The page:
Are there more undervalued stocks in the bull market or bear market?

Happy Christmas, everyone! As I am just trying to learn more about market, hope someone can help answer my first posted question.

Question:

Are there more undervalued stocks in the bull market or bear market? I am not sure if there is a direct answer but just curious to see if there is any data on this.

Thanks a lot in advance!

Comments (5)

Dec 25, 2018

Beginer Investor, sorry about the lack of response. Maybe one of these topics will help:

  • Bulls vs. Bears in 2018 managers are ready for a downturn, even though they think there is still some room for the market to rise: ... you think? Are stocks as overpriced as people say or are some still undervalued? Also, do you think ... Stocks are at an all-time high and many people are saying that they are becomi
  • What's better? Starting a career in S&T in Bull Market or Bear Market a better long-term career path? 1) Join as Analyist at start of bear market. Volume is low, profit is ... The question say it all. Just to fill in my curioisity. Which of the opposite extremes provide ... bull market. Volume is high, you make easy money, but as someone said earlier it's hard not to ...
  • A Contrarian View- Raging Bull you invest in stocks when the potential returns are so low? Counterpoint: Actually, with earnings ... with meaningfully higher potential returns than stocks for the next several years. in other words, ... optimism and it makes me think we're on the cusp of a secular bull market. allow me to present some
  • Bear Market 2014/2015 Since bottoming out in march 2009 the stock market has more than doubled in less than 5 years. ... in the stock market have been a fools rally with no fundamentals behind them. The market is way ... quarter, but the market can't go up forever. And when i
  • Is the Bull-Market Over? the bank stocks because hedge-funds, and quant boys are supposedly "shifting their money." ... fast afternoon. I have no hope in these markets anymore. Now, everyone is running around chasing all ... Watch tomorrow the huge dump in the irrational run up in financials. This was a nice year, but the huge ...
  • Ebola virus ends the bull market? I don't want to sound like a fear-mongerer or anything, but there are some signs that the ... further lives, potentially millions? Will this rock the stock market? ebola ... contraction the U.S. experienced in the first quarter due to an unusually cold winter could greatly pale in ...
  • Breaking into buy-side equity research- my experience trying to close the next deal. The market is the ultimate determinant of whether you are correct in the ... idea? Is there more focus on breadth or depth? Are people siloed in their industry coverage or is there ... are afraid the interviewer could conceivabl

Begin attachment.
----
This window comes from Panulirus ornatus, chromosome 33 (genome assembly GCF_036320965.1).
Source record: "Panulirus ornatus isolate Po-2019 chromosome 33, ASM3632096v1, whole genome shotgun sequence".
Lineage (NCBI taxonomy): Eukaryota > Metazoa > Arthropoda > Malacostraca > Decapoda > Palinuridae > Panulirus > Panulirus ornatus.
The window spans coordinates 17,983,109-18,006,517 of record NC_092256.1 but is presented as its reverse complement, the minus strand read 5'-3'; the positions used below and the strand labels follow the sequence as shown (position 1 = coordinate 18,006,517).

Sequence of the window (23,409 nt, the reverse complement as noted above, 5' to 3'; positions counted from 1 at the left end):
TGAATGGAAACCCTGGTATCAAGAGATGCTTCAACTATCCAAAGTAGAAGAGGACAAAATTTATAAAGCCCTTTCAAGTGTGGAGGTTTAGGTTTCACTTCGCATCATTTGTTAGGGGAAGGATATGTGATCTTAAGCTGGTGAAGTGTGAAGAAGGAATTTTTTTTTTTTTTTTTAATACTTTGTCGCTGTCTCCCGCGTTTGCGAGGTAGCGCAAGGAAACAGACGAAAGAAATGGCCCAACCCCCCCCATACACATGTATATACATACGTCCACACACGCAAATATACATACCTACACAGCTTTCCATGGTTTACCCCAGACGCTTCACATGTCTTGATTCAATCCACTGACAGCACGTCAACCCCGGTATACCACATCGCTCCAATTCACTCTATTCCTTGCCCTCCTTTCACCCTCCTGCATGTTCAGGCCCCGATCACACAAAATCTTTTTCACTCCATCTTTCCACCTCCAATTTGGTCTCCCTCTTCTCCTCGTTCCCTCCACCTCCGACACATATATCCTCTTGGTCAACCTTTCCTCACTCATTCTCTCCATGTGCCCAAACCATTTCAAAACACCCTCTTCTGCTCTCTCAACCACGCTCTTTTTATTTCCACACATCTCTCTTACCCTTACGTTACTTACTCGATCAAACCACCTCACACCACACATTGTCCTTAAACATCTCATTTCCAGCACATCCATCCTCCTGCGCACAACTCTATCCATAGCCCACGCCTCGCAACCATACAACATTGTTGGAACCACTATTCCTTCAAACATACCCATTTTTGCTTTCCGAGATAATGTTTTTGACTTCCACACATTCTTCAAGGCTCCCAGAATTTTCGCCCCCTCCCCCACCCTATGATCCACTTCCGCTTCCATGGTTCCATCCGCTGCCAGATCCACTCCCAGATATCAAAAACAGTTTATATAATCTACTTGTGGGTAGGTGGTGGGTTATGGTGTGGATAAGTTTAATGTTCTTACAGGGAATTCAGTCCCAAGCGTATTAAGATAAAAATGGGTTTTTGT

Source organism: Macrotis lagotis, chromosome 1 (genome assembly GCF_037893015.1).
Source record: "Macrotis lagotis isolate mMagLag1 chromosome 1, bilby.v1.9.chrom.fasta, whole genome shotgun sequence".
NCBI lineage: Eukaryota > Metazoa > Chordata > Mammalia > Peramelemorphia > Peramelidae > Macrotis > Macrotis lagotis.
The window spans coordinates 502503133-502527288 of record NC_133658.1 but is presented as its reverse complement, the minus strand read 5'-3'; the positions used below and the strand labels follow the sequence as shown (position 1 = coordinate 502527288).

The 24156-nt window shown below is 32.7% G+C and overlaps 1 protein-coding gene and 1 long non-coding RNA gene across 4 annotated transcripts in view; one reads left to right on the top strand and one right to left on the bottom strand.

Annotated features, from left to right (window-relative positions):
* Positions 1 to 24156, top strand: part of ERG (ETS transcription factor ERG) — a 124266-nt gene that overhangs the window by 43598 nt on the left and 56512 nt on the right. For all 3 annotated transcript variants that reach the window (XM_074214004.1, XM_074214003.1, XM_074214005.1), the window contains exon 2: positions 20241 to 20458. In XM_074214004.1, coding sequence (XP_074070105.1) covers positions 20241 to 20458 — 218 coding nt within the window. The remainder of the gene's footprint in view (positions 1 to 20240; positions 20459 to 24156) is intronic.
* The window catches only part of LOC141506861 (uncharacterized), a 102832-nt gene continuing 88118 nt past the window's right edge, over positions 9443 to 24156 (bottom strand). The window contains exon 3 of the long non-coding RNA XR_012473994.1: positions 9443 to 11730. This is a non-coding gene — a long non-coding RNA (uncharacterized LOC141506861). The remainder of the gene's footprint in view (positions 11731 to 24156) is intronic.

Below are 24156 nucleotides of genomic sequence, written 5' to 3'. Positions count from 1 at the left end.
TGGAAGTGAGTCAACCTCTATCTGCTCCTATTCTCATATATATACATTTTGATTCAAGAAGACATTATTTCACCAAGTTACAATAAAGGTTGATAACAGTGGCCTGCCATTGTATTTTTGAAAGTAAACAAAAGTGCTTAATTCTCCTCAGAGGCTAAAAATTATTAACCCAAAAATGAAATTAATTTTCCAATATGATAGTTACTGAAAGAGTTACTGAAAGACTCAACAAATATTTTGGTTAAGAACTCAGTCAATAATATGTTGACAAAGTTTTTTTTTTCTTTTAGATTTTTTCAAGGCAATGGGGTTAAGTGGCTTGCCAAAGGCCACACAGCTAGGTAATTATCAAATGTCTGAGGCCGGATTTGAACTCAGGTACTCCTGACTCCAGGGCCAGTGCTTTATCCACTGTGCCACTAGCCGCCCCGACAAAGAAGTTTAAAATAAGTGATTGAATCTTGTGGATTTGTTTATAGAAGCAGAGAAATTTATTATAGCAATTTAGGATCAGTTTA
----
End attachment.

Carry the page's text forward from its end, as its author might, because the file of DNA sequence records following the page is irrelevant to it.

• More suggestions...

Fingers crossed that one of those helps you.

Dec 29, 2018

There's not really a black and white answer, it depends where you are in the cycle. If you're in a bear market but it's been going on for a long time and everybody in the market thinks the market will keep going down forever, that is usually an easier time to find undervalued stocks than say the peak of a 9 year bull market such as earlier this year. I don't know if there are any statistics on this specifically, that would be pretty hard to quantify. It has been proven that if you buy stocks trading at lower P/E multiples your return will on average (I don't remember the time horizon for the returns but I think it was 1 year) be better than buying them at high multiples, and most stocks will trade at lower multiples in a bear market.

Jan 2, 2019

Depends on the drivers as well. It's easy to think a bear market will be more undervalued since prices are dropping but if they're dropping because the overall economy is in a recession then it's likely that earnings, or at least revenue, is falling in tune to the price. So this means valuations are going to be flatter. Likewise, an exuberant run up like the late 90s or 1920s means only prices are rising instead of the slow buildup, like post WW2, where the economy was growing naturally.

To be honest, I like Shkreli's view that out of 10 companies 1 is over, 1 is under, the rest are even. Obviously it's a bit of an extreme example and "even" could mean within +/-20% which for some people is worthwhile and others not, but it gets the idea across.

Hoping for hedge life.

Jan 9, 2019

What about when the stock market enters a downturn but the economic fundamentals remain strong?

Jan 5, 2019
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